It was the unstoppable force meeting the immoveable object of prospect hype: Gerrit Cole makes his second-ever big league start against the Dodgers and phenom Yasiel Puig. Cole, with all the polish and pedigree of a first overall college pitcher and Puig, the Cuban import signed after little more than a single workout.
After a whirlwind few weeks in the big leagues, these two young players captured the interest of much of the baseball-watching world. Well, Puig captured the attention of the baseball world while Pirates fans and internet types watched Gerrit Cole closely, wondering when his results would match up with his legendary velocity and stuff.
Meanwhile, Puig seems to succeed in spite of his lack of seasoning and unrefined approach. Might the man who pounds the strike zone best the man who swings without much concern for it?
Yasiel Puig hasn't yet walked (non-IBB)
— Jeff Sullivan (@based_ball) June 17, 2013
This tweet is already days old and yet it still holds true. Yasiel Puig is not in the big leagues to walk, he is here to hit. Much like Puig, Gerrit Cole is yet to walk – as a pitcher, this is far more virtuous than the hacktastic ways of the Cuban superstar.
So far as a pro, Yasiel Puig has hit just about everything thrown his way. His four homers have come off four different types of pitches: fastball, changeup, curve, and slider. He doesn’t discriminate – he’ll hit whatever you throw. He’ll also swing at whatever you’re offering, strike or ball, it matters not.
Gerrit Cole’s experience as a pitcher has been strikingly different. Almost exclusively fastballs both two and four seam and strikes by the boatload. Whether Cole and continue with this rather peculiar approach is questionable, especially considering the strength of his secondary offerings. So what happened when the strike-thrower met the strike-hitter?
Unsurprisingly, Cole threw a tonne of fastballs to Puig. Similarly unsurprising, Yasiel Puig managed three hits against Cole’s fastballs. It is really a testament to both men that it worked out as it did.
Below is a heat map showing all the pitches Cole threw Puig on Sunday. Ten total pitches (in three at bats!), nine fastballs and one lonely slider.
First at bat:
- Fastball inside – ball
- Fastball over the plate (inside half, up) – foul
- Slider over the plate (middle, middle) – foul
- Fastball inside – single
If anyone was wondering about the concept of “weak contact” can use the above base hit as Exhibit A. The 97 mph fastball bores in on Puig’s hands. It is by no small miracle that Puig was able to muscle this ball just beyond the grasp of Pirates shortstop Jordy Mercer.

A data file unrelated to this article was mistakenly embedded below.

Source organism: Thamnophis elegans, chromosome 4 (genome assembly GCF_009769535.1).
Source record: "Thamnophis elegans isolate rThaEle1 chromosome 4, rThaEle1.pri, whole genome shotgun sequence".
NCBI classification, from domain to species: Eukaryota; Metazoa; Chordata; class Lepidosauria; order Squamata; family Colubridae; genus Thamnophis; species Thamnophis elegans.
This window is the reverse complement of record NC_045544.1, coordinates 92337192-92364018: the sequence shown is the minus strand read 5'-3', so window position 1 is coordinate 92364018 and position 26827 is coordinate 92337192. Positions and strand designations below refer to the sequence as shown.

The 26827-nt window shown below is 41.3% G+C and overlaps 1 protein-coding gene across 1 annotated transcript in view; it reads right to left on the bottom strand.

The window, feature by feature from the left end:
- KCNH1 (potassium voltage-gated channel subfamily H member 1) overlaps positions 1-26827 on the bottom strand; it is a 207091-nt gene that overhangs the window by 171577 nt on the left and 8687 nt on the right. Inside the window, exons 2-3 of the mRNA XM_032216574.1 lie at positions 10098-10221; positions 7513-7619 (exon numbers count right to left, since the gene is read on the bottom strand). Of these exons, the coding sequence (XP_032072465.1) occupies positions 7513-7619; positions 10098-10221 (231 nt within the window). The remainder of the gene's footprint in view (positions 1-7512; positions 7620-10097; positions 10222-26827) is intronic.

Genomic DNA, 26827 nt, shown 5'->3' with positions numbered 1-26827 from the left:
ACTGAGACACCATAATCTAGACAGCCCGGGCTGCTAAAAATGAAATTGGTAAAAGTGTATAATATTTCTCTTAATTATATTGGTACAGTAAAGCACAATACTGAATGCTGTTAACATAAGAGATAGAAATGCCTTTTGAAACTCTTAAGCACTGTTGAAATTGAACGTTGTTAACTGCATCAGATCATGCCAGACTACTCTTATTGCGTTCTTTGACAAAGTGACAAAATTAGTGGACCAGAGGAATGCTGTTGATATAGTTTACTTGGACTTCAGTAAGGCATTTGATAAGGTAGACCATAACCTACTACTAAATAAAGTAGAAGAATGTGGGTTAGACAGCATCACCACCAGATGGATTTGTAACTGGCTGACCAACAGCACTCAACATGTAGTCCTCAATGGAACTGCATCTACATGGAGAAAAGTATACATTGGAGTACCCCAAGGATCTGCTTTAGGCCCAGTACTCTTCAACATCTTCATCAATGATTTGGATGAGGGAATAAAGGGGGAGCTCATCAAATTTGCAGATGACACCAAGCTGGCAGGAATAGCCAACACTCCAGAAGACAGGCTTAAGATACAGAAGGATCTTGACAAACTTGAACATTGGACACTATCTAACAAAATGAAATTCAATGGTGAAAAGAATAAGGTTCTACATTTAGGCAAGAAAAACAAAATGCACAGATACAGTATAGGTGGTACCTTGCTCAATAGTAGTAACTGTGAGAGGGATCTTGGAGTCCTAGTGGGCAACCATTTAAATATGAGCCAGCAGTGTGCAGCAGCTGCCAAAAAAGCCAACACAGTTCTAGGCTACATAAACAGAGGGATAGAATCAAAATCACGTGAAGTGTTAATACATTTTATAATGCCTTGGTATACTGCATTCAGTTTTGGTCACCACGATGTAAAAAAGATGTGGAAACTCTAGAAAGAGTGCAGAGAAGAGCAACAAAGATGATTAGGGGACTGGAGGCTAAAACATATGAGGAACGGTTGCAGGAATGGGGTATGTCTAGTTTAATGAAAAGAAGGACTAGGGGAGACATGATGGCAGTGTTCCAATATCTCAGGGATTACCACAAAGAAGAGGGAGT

The key pitch in this sequence, for me, is the slider. Puig was so far out front of the lone offspeed offering he almost hit it backwards. Puig is still geared up but fights off a cheap single.
Second at bat:
- Fastball inside – single
Cole and catcher Michael “The Fort” McKenry go right back to the identical spot, boring that 97 mph fastball in on Puig’s hands. Puig again makes weak contact, bouncing a high chopper beyond the reach of statuesque Pirates third baseman Pedro Alvarez. SS Mercer fields the ball and looks to second for the force but no dice. Another infield hit.
This pitch and result point directly to the immovable force/irresistible object battle that is Puig v. Cole. If a pitcher with lesser stuff tries to get into Puig’s lightning quick hands, they’re probably cooked. Puig has six hits on inside fastballs already in his career. Any pitch that catches too much plate can expect to suffer a much worse fate than these two bounding balls.
But this seems to be Cole’s plan of action as a big leaguer – so few can actually touch his fastball, so why waste time with much of anything else? As nice as it was to get Puig off-balance with the slider in his first at bat, the fastball is the bread and butter.
Third at bat:
- Fastball low – ball
- Fastball low and away – ball
- Fastball low and inside – ball
- Fastball middle middle – foul
- Fastball inside – single
Oh boy. 3-0 cookie right down the middle that Puig offers at but JUST misses. Just missed, we can assume, because it touched 97 on the gun. Puig took a VERY healthy hack at the 3-0 pitch before finally hitting an honest to goodness single on another inside fastball.
Cole tried to get inside the spot again, sticking with fastballs against a guy clearly geared up for the heat. No thought to the change, which Keith Law points out was long Cole’s best pitch? Neither broadcast clearly shows Cole shaking off his catcher (somewhat unlikely in his second start) but it is in keeping with his pitch sequencing thus far.
Three times Gerrit Cole tried to get inside of Yasiel Puig and three times he “failed.” The pitches weren’t bad and the hits were cheap but, honestly, does Yasiel Puig seem like a man unafraid of fastballs? Look at where he dug into the box against Hiroki Kuroda today, daring the Yankees starter to throw him fastballs.
Most hitters dig as far back into the box as they can. Against the wily vet, Puig moves up in hopes of knocking some of the movement off Kuroda’s breaking pitches and getting a fastball he can handle.
It will be interesting to see how Cole handles Puig next time they meet (which won’t come until 2014 or the playoffs*). For Pirates fans’ sake, hopefully Cole’s more comfortable with his curve/change to take advantage of the Cuban’s aggresiveness. But who knows. I refuse to believe any pitch can get Puig out, no matter how slow or fast it travels.
* – lol